About 30 minutes before sunset, I found an abandoned house. Perfect, because there was absolutely nothing to get behind, no trees to block the wind, and I figured if I tried to pitch my tent here I'd lose it for good.

Walking into the thing was like a scene from a horror movie. I looked around the place, and with the exception of some trash on the floor, there was no sign that anyone had been here in months. A layer of dirt and dust covered everything, and the trash left in random locations throughout only made me guess that some people had the same idea as me and have done this before.

How fitting that I was staying in a creepy old house on Halloween!

After falling asleep listening to the howling wind, I woke up to the sound of howling wind. What the...?

The wind had barely slowed down, if at all. Since when is wind this strong in the morning?!? I reluctantly stepped out of my living arrangement and got on Valeria, picking up exactly the same as how I left off, only now it was cold, too.

One hour later, I'd done 9 km. Only 110 more like this...

Then I got flat tire #11. It wasn't even 9:00 AM and I was ready for today to be over. My only hope was to make it to where the road meets a river and I follow it downstream. Maybe the ever-so-slight decline would make up for some of the wind, and there might even be trees around to break it up a little.

As it turned out, both were true! It only took three hours to manage the 25 km before I got there, but it got better. The wind abated a small amount, and combined with a virtually unnoticeable downhill, I was able to put Valeria in a lower cruising gear, rather than one usually reserved for climbing. It stayed like that for the rest of the day, with a few rolling hills peppered in. But I'll take it.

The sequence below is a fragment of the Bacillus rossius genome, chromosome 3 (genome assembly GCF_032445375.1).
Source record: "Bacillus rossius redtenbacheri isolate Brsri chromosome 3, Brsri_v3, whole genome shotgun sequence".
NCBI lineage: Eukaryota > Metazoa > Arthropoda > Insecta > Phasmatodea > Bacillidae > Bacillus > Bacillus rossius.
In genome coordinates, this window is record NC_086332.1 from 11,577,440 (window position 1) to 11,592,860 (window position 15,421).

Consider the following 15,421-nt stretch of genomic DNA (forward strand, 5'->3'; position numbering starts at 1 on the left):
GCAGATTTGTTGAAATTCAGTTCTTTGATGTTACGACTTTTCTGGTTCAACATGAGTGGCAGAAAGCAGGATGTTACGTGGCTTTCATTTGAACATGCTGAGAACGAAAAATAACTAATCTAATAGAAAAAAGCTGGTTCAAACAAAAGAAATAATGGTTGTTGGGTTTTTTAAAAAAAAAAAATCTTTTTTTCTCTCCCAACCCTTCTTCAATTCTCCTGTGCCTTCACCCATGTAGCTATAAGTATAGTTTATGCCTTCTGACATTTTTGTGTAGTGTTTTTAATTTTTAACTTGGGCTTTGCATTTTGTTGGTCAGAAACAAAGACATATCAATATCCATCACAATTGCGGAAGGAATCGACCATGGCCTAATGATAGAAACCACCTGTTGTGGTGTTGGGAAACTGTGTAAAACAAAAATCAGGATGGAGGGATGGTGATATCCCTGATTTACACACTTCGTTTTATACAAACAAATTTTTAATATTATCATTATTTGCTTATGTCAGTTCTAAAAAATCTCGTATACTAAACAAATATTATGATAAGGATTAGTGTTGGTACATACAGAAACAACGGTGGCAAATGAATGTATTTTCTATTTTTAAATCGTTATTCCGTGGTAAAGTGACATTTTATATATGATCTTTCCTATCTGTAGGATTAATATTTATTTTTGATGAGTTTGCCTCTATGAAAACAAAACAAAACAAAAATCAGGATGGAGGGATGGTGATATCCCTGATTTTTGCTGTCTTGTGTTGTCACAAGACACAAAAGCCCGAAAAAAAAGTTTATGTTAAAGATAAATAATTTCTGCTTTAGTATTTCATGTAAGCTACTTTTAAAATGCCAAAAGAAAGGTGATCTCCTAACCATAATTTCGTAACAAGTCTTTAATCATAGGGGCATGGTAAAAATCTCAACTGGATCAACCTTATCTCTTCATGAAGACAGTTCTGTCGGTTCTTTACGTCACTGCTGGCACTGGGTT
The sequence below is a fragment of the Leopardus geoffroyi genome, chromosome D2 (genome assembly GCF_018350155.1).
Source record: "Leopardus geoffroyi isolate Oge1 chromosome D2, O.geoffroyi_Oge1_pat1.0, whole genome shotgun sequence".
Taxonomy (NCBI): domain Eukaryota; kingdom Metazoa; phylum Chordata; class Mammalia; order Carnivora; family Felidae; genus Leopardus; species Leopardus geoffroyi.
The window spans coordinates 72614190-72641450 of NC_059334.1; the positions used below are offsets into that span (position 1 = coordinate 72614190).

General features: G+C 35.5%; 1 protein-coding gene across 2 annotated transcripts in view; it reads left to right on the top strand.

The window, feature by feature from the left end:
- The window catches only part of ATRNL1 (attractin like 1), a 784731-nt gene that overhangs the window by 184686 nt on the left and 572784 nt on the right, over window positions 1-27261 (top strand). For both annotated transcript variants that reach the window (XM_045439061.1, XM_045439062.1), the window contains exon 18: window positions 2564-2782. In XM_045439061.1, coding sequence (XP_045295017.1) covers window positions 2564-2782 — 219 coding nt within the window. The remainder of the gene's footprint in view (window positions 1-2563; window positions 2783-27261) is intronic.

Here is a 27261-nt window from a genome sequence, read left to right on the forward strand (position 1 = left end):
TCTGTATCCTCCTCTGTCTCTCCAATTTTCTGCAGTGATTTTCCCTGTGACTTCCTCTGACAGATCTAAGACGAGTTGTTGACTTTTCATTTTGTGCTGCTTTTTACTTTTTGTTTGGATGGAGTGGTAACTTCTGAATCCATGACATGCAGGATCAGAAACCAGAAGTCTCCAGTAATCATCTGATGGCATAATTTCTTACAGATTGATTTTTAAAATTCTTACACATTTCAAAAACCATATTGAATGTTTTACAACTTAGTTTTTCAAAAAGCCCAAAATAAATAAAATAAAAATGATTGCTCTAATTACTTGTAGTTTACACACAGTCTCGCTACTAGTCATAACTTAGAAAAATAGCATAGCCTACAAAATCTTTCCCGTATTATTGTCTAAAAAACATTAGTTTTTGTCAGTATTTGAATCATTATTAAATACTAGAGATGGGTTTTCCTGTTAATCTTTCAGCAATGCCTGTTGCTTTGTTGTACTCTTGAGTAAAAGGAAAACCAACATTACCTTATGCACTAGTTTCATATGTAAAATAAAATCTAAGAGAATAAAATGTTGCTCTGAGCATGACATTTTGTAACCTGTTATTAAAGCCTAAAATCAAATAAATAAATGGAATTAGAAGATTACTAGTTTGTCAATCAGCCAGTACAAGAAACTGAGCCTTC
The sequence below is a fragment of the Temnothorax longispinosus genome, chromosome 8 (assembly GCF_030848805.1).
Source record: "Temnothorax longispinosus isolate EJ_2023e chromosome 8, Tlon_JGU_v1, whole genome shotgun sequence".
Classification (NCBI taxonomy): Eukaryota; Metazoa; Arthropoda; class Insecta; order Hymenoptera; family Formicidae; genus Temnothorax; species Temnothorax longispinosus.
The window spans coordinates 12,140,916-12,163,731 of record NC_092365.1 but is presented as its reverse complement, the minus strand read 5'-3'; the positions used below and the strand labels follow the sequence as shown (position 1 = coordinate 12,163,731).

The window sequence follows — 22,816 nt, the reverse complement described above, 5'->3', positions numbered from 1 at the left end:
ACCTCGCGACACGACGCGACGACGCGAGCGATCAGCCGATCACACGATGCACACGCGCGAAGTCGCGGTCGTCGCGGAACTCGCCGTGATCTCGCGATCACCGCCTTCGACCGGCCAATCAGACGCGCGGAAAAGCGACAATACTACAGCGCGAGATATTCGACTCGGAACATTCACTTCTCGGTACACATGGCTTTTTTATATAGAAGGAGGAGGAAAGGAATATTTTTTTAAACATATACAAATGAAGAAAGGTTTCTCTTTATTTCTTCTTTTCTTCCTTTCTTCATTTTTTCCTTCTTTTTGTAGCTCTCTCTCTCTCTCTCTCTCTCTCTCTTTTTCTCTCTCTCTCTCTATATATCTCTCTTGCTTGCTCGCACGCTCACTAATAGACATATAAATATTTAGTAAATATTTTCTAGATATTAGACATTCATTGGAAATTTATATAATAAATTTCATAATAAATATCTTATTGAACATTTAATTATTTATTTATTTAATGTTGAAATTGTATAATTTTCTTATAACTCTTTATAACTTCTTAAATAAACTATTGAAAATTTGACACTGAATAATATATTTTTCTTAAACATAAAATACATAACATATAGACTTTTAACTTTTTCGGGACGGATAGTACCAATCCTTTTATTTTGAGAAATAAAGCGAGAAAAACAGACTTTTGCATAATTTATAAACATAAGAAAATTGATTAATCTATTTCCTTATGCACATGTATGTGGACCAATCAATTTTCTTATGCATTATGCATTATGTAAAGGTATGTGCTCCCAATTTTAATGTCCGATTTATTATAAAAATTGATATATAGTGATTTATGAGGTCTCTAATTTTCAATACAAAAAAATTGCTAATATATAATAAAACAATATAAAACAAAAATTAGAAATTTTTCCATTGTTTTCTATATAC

My WarmShowers host had warned me that there were 32 km of gravel before Huamil, and the motorcyclists I'd met just yesterday said only four or five.
"Good gravel," they added.

The motorcyclists turned out to be much more accurate, as there were about three km of gravel on both sides of Huamil. But their definition of good gravel must be different from mine. Almost all of it was washboard, and in four cases, the ground got too soft and I had to dismount Valeria and walk. That included twice across fast-moving shin-deep water. Nothing like wet feet on a cold, windy morning!

10 km before Belen, I was flagged down by a visibly drunk young man who struggled to pour me some Coke. His two friends and him were from Belen and seemingly drove out here just to drink, in early afternoon. But hey, they were having a good time! I hoped they were at least going to take a siesta before driving home.

The last 10 km were almost entirely in a serpentine canyon, which had the effect of turning the wind on and off, depending what curve you were in. The wind had regained its former strength at this point.

Belen is not a big town, but has enough that I could live there. You normally don't see many clothing stores, or toy stores, or other non-essentials in a town of this size. Maybe it was only due to being the biggest town around.

Antonio, my host, owns a clothing store that sells ponchos and other traditional dress. I saw a ton of wool and yarn laying around, and I asked if he makes them himself. He said yes. Somehow, it was a little hard to believe he personally made that many, and that they all come out exactly the same.